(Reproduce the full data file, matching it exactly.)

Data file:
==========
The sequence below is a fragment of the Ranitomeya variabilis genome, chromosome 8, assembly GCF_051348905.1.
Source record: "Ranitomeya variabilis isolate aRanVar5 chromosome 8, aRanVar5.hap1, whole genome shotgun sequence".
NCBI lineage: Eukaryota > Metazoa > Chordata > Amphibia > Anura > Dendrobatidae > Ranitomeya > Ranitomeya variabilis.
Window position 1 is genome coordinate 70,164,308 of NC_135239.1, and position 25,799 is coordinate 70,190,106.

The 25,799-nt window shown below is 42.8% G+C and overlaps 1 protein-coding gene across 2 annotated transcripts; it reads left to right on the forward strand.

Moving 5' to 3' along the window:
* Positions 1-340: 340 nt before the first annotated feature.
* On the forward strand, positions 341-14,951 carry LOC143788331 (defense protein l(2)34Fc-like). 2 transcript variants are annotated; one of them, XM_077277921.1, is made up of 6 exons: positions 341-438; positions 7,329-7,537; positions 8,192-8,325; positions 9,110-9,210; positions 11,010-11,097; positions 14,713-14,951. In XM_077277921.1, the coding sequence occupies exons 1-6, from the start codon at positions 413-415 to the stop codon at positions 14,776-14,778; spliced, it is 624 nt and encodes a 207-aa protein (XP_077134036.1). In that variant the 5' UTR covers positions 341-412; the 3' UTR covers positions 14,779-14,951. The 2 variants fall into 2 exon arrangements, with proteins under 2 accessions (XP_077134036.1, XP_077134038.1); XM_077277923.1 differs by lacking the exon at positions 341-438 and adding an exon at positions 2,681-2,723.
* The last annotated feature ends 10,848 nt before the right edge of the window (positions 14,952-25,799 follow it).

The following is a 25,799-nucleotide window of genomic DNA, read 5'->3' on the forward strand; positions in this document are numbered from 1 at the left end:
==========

The sequence below is a fragment of the Ranitomeya variabilis genome, chromosome 8, assembly GCF_051348905.1.
Source record: "Ranitomeya variabilis isolate aRanVar5 chromosome 8, aRanVar5.hap1, whole genome shotgun sequence".
NCBI lineage: Eukaryota > Metazoa > Chordata > Amphibia > Anura > Dendrobatidae > Ranitomeya > Ranitomeya variabilis.
Window position 1 is genome coordinate 70,164,308 of NC_135239.1, and position 25,799 is coordinate 70,190,106.

The 25,799-nt window shown below is 42.8% G+C and overlaps 1 protein-coding gene across 2 annotated transcripts; it reads left to right on the forward strand.

Moving 5' to 3' along the window:
* Positions 1-340: 340 nt before the first annotated feature.
* On the forward strand, positions 341-14,951 carry LOC143788331 (defense protein l(2)34Fc-like). 2 transcript variants are annotated; one of them, XM_077277921.1, is made up of 6 exons: positions 341-438; positions 7,329-7,537; positions 8,192-8,325; positions 9,110-9,210; positions 11,010-11,097; positions 14,713-14,951. In XM_077277921.1, the coding sequence occupies exons 1-6, from the start codon at positions 413-415 to the stop codon at positions 14,776-14,778; spliced, it is 624 nt and encodes a 207-aa protein (XP_077134036.1). In that variant the 5' UTR covers positions 341-412; the 3' UTR covers positions 14,779-14,951. The 2 variants fall into 2 exon arrangements, with proteins under 2 accessions (XP_077134036.1, XP_077134038.1); XM_077277923.1 differs by lacking the exon at positions 341-438 and adding an exon at positions 2,681-2,723.
* The last annotated feature ends 10,848 nt before the right edge of the window (positions 14,952-25,799 follow it).

The following is a 25,799-nucleotide window of genomic DNA, read 5'->3' on the forward strand; positions in this document are numbered from 1 at the left end: